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PLoS One. 2013 Oct 7;8(10):e76902. doi: 10.1371/journal.pone.0076902. eCollection 2013.

Circulating adipocytokines and chronic kidney disease.

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Department of Epidemiology, Tulane University School of Public Health and Tropical Medicine, New Orleans, Louisiana, United States of America.



Adipokines have been associated with atherosclerotic heart disease, which shares many common risk factors with chronic kidney disease (CKD), but their relationship with CKD has not been well characterized.


We investigated the association of plasma leptin, resistin and adiponectin with CKD in 201 patients with CKD and 201 controls without. CKD was defined as estimated glomerular filtration rate (eGFR) <60 mL/min/1.73 m(2) or presence of albuminuria. Quantile regression and logistic regression models were used to examine the association between adipokines and CKD adjusting for multiple confounding factors.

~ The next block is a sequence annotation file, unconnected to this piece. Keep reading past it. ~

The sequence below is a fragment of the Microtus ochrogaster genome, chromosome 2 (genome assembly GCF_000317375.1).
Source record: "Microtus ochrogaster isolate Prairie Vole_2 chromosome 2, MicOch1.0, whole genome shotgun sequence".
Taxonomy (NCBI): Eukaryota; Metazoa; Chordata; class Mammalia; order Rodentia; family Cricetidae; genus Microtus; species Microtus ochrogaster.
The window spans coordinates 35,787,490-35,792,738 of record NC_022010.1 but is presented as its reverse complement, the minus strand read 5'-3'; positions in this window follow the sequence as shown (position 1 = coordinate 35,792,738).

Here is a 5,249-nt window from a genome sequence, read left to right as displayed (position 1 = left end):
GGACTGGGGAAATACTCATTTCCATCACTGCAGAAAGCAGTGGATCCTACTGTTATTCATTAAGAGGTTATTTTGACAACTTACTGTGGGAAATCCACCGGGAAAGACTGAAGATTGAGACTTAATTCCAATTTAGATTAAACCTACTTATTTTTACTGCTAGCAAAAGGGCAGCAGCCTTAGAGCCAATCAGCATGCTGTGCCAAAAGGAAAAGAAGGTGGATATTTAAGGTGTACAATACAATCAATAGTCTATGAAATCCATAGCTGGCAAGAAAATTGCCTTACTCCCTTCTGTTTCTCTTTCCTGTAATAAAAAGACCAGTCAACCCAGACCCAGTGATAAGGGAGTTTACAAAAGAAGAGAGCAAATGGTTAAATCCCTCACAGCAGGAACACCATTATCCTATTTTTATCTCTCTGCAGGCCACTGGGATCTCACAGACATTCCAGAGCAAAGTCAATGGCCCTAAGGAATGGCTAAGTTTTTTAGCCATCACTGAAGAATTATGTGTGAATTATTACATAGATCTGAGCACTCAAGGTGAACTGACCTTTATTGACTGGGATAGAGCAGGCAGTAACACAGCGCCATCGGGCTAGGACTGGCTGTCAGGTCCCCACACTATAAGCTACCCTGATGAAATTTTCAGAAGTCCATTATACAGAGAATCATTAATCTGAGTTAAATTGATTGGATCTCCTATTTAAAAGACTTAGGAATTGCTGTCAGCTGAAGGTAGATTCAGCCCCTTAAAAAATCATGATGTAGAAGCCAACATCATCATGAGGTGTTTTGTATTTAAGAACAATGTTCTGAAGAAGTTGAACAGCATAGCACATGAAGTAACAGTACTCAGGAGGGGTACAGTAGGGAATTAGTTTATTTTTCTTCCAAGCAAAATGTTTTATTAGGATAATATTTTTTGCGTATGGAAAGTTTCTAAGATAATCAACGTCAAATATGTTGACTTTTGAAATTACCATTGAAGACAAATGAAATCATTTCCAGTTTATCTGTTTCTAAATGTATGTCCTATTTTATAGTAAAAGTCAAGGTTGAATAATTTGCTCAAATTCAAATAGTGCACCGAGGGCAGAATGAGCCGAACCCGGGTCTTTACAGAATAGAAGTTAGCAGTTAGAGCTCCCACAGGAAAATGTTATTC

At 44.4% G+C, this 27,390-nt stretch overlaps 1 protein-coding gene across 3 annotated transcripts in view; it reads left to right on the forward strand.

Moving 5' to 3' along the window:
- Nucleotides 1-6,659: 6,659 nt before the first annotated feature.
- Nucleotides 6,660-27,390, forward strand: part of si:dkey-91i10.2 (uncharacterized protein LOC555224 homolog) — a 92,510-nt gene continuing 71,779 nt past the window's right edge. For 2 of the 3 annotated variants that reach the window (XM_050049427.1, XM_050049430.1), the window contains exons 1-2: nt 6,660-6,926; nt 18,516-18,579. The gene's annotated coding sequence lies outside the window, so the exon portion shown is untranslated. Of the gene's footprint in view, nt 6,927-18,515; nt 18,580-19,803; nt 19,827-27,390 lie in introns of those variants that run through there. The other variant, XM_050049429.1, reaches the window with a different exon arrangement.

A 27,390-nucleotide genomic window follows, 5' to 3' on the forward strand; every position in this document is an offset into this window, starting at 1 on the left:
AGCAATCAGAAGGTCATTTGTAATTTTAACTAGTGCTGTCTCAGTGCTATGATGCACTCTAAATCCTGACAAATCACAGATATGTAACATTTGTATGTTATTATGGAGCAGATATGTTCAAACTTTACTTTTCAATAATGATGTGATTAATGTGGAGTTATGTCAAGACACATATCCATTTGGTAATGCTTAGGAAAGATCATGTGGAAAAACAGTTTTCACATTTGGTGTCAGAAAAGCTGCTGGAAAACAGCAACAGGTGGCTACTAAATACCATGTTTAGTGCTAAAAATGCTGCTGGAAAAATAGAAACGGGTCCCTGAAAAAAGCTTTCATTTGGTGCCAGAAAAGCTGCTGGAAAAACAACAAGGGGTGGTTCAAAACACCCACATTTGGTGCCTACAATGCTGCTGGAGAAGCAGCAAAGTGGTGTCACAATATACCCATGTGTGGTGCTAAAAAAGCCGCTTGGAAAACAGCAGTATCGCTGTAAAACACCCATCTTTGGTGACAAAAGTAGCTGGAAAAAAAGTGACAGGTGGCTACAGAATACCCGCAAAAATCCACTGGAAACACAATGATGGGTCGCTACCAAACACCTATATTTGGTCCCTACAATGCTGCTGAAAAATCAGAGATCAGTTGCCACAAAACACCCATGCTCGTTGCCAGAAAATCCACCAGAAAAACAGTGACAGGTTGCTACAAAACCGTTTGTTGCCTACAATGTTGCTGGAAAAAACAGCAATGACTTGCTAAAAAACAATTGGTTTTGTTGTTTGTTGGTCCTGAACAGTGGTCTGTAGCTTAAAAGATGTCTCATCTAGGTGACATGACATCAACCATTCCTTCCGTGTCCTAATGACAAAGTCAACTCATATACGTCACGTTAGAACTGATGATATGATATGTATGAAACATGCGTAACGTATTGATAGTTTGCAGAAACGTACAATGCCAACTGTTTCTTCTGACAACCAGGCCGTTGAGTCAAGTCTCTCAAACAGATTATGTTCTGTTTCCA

Compared to controls, adjusted median leptin (38.2 vs. 17.2 ng/mL, p<0.0001) and adjusted mean resistin (16.2 vs 9.0 ng/mL, p<0.0001) were significantly higher in CKD cases. The multiple-adjusted odds ratio (95% confidence interval) of CKD comparing the highest tertile to the lower two tertiles was 2.3 (1.1, 4.9) for leptin and 12.7 (6.5, 24.6) for resistin. Median adiponectin was not significantly different in cases and controls, but the odds ratio comparing the highest tertile to the lower two tertiles was significant (1.9; 95% CI, 1.1, 3.6). In addition, higher leptin, resistin, and adiponectin were independently associated with lower eGFR and higher urinary albumin levels.


These findings suggest that adipocytokines are independently and significantly associated with the risk and severity of CKD. Longitudinal studies are warranted to evaluate the prospective relationship of adipocytokines to the development and progression of CKD.

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